Egypt has announced the recommendations of the second edition of the World Youth Forum, as well as the launch of an annual Euro-Mediterranean Youth Forum and a Euro-Mediterranean Economic Forum to be held in a different Mediterranean country each year.
The announcement was made at the closing ceremony of the country’s World Youth Forum held in South Sinai’s Sharm El-Sheikh, which saw the attendance of 5,000 participants from different parts of the world.
The recommendations, read out by executive director of the National Training Academy Rascha Ragheb, were announced in the attendance of Egyptian President Abdel-Fattah El-Sisi and Sudanese President Omar Al-Bashir.
The forum’s recommendations covered three main pillars: peace, development, and creativity.
Under “peace,” the recommendations announced the launching of a Euro-Mediterranean youth forum to be held annually and hosted by each Euro-Mediterranean state, as well as holding a Euro-Mediterranean Economic Forum to discuss investment opportunities, exchange experience, and the launch of a Mediterranean union simulation model.
Under the same pillar, the forum discussed water security amid climate change, the role of world leaders in building and sustaining peace, and rebuilding societies and states that have suffered conflicts.
It also discussed the international community’s shared responsibility in the face of global challenges, the role of soft power in countering ideological extremism and terrorism, and Euro-Mediterranean cooperation and strategic partnership.
Under the “development” pillar, the recommendations suggested promoting more volunteerism within African Countries and announced Egypt as the “capital of the African youth,”and organising a forum for entrepreneurship for African youths as part of the activities of the WYF.
It also included the launch of the ‘Africa is One’ initiative, which aims to create a space to accomplish integration between countries which export raw materials and manufacturing countries on the continent.
Also under the “development” pillar, the WYF saw discussions on enabling persons with disabilities, narrowing the gender gap in the labour marker.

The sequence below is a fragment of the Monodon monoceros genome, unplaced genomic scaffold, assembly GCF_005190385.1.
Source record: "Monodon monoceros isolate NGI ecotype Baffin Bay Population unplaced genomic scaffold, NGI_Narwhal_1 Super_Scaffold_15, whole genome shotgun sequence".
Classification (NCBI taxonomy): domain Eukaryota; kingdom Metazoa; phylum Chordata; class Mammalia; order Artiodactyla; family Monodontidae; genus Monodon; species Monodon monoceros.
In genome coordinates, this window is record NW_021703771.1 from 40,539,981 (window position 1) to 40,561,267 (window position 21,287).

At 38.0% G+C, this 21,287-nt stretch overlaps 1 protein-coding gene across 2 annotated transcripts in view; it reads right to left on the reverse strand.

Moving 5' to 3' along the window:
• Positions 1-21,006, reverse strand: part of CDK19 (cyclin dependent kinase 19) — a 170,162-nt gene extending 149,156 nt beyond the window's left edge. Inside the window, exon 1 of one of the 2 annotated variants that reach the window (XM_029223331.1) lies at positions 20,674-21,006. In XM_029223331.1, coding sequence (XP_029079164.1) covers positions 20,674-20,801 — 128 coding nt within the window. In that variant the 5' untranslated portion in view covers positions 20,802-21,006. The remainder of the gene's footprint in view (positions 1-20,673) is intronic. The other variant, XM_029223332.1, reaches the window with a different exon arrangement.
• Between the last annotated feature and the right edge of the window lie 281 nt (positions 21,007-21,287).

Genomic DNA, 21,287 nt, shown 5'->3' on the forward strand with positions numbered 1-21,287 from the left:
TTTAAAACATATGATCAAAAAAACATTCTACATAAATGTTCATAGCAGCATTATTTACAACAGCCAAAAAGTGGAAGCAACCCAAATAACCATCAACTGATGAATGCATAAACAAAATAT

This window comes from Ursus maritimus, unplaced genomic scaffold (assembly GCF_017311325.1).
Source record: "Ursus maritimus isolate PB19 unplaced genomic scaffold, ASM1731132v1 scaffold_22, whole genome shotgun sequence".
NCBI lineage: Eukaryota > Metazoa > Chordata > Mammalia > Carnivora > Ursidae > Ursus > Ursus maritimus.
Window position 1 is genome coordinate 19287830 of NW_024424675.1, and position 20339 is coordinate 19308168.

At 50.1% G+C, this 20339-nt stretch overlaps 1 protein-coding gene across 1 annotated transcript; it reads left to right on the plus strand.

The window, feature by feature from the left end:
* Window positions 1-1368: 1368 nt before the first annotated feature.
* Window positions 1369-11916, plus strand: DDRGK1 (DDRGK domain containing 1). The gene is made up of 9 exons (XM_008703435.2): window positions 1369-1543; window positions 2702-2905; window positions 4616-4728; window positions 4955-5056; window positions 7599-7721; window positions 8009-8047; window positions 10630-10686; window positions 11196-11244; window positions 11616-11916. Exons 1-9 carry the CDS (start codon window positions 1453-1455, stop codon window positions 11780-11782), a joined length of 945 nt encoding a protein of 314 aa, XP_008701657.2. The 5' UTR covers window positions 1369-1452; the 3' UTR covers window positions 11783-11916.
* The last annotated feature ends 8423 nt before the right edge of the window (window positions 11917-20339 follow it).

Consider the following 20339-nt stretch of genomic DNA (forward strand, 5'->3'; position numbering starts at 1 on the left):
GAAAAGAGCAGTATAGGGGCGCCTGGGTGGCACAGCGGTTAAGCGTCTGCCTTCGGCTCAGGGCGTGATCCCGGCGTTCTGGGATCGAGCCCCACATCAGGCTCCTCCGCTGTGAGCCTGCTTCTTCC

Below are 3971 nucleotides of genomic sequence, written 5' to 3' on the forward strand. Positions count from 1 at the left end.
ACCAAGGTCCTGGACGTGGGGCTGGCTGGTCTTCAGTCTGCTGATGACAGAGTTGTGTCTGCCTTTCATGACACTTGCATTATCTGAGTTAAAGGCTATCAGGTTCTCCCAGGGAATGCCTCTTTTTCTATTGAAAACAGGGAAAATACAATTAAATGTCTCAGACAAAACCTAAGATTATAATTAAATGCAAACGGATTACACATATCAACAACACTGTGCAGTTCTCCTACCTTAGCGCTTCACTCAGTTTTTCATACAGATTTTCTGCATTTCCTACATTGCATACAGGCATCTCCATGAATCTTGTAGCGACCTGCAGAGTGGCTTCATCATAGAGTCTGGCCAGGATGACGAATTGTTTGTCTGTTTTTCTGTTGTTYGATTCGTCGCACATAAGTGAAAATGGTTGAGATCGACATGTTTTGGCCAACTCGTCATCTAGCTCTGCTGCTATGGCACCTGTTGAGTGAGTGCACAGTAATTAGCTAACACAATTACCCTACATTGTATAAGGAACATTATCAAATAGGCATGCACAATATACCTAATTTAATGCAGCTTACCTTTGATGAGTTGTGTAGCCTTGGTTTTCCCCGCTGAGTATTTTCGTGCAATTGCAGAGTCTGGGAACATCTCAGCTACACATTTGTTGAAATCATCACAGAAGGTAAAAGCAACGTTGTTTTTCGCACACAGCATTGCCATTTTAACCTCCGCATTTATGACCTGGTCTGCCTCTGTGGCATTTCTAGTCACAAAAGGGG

Under the “creativity” pillar, the recommendations included establishing a National Research Committee to discuss the impact of social media platforms, integrating internet security programmes into schools curriculums to protect children from cyber-bullying, establishing the National Council for Innovation and Entrepreneurship, as well as entrusting the National Training Academy with preparing and designing an integrated curriculum for creativity and entrepreneurship training.
The recommendations under this pillar came following discussions on employment opportunities in the age of artificial intelligence, e-sports and videogames and how they impact the world, the role of entrepreneurs and startups in global economic growth, the role of art and cinema in shaping societies, and the role and impact of social media on its users.
This year’s edition of the WYF saw the Egyptian president speak about key domestic and international issues, where he answered questions on the controversial murder of outspoken and vocal Saudi journalist Jamal Khashoggi, the Grand Ethiopian Dam and relations with Ethiopia.
El-Sisi vowed that Egypt would mobilise its forces to defend Gulf countries against direct threats.
This year, the forum’s events revolved around a vision inspired by ‘The Seven Pillars of the Egyptian Identity,’ a book by Egyptian author Milad Hanna written to emphasise the unity and harmony of Egyptian society despite divergences and differences, according to the official website of the forum.
The first World Youth Forum took place last year, also in Sharm El-Sheikh, which has been described by Egyptian officials as the “city of peace.”